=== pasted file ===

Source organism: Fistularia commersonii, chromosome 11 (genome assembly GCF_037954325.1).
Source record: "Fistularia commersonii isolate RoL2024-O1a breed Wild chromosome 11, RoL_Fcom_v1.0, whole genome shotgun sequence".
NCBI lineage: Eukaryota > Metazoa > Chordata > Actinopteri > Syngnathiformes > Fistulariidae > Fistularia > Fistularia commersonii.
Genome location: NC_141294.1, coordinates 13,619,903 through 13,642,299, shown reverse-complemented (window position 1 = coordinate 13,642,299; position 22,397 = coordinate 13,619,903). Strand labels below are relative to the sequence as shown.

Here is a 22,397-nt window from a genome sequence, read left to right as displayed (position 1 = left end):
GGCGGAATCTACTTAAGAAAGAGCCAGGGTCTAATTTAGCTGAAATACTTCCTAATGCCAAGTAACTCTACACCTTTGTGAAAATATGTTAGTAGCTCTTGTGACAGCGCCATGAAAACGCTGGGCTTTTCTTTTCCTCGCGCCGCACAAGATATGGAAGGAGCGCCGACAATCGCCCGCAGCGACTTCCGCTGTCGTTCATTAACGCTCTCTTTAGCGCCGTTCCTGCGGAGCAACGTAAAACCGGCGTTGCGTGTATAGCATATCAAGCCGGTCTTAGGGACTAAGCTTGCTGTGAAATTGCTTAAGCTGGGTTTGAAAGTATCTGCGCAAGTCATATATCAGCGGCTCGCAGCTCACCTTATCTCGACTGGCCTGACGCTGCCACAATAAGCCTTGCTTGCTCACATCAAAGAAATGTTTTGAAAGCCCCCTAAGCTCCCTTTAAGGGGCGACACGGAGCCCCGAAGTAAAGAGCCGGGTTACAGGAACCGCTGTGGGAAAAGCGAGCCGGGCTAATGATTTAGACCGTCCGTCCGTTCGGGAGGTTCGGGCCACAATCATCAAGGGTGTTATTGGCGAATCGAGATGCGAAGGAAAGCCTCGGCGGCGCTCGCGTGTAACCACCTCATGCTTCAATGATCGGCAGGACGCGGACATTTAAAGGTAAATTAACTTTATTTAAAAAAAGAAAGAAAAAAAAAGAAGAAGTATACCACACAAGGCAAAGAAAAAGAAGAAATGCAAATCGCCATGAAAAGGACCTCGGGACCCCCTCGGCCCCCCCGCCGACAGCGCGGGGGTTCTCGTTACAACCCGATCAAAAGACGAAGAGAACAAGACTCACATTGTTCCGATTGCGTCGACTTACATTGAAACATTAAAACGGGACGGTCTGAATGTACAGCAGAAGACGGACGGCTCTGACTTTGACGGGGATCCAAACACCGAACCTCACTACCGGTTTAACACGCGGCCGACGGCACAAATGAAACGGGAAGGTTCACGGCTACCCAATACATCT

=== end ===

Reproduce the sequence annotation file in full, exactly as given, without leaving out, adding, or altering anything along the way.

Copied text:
Source organism: Fistularia commersonii, chromosome 11 (genome assembly GCF_037954325.1).
Source record: "Fistularia commersonii isolate RoL2024-O1a breed Wild chromosome 11, RoL_Fcom_v1.0, whole genome shotgun sequence".
NCBI lineage: Eukaryota > Metazoa > Chordata > Actinopteri > Syngnathiformes > Fistulariidae > Fistularia > Fistularia commersonii.
Genome location: NC_141294.1, coordinates 13,619,903 through 13,642,299, shown reverse-complemented (window position 1 = coordinate 13,642,299; position 22,397 = coordinate 13,619,903). Strand labels below are relative to the sequence as shown.

Here is a 22,397-nt window from a genome sequence, read left to right as displayed (position 1 = left end):
GGCGGAATCTACTTAAGAAAGAGCCAGGGTCTAATTTAGCTGAAATACTTCCTAATGCCAAGTAACTCTACACCTTTGTGAAAATATGTTAGTAGCTCTTGTGACAGCGCCATGAAAACGCTGGGCTTTTCTTTTCCTCGCGCCGCACAAGATATGGAAGGAGCGCCGACAATCGCCCGCAGCGACTTCCGCTGTCGTTCATTAACGCTCTCTTTAGCGCCGTTCCTGCGGAGCAACGTAAAACCGGCGTTGCGTGTATAGCATATCAAGCCGGTCTTAGGGACTAAGCTTGCTGTGAAATTGCTTAAGCTGGGTTTGAAAGTATCTGCGCAAGTCATATATCAGCGGCTCGCAGCTCACCTTATCTCGACTGGCCTGACGCTGCCACAATAAGCCTTGCTTGCTCACATCAAAGAAATGTTTTGAAAGCCCCCTAAGCTCCCTTTAAGGGGCGACACGGAGCCCCGAAGTAAAGAGCCGGGTTACAGGAACCGCTGTGGGAAAAGCGAGCCGGGCTAATGATTTAGACCGTCCGTCCGTTCGGGAGGTTCGGGCCACAATCATCAAGGGTGTTATTGGCGAATCGAGATGCGAAGGAAAGCCTCGGCGGCGCTCGCGTGTAACCACCTCATGCTTCAATGATCGGCAGGACGCGGACATTTAAAGGTAAATTAACTTTATTTAAAAAAAGAAAGAAAAAAAAAGAAGAAGTATACCACACAAGGCAAAGAAAAAGAAGAAATGCAAATCGCCATGAAAAGGACCTCGGGACCCCCTCGGCCCCCCCGCCGACAGCGCGGGGGTTCTCGTTACAACCCGATCAAAAGACGAAGAGAACAAGACTCACATTGTTCCGATTGCGTCGACTTACATTGAAACATTAAAACGGGACGGTCTGAATGTACAGCAGAAGACGGACGGCTCTGACTTTGACGGGGATCCAAACACCGAACCTCACTACCGGTTTAACACGCGGCCGACGGCACAAATGAAACGGGAAGGTTCACGGCTACCCAATACATCT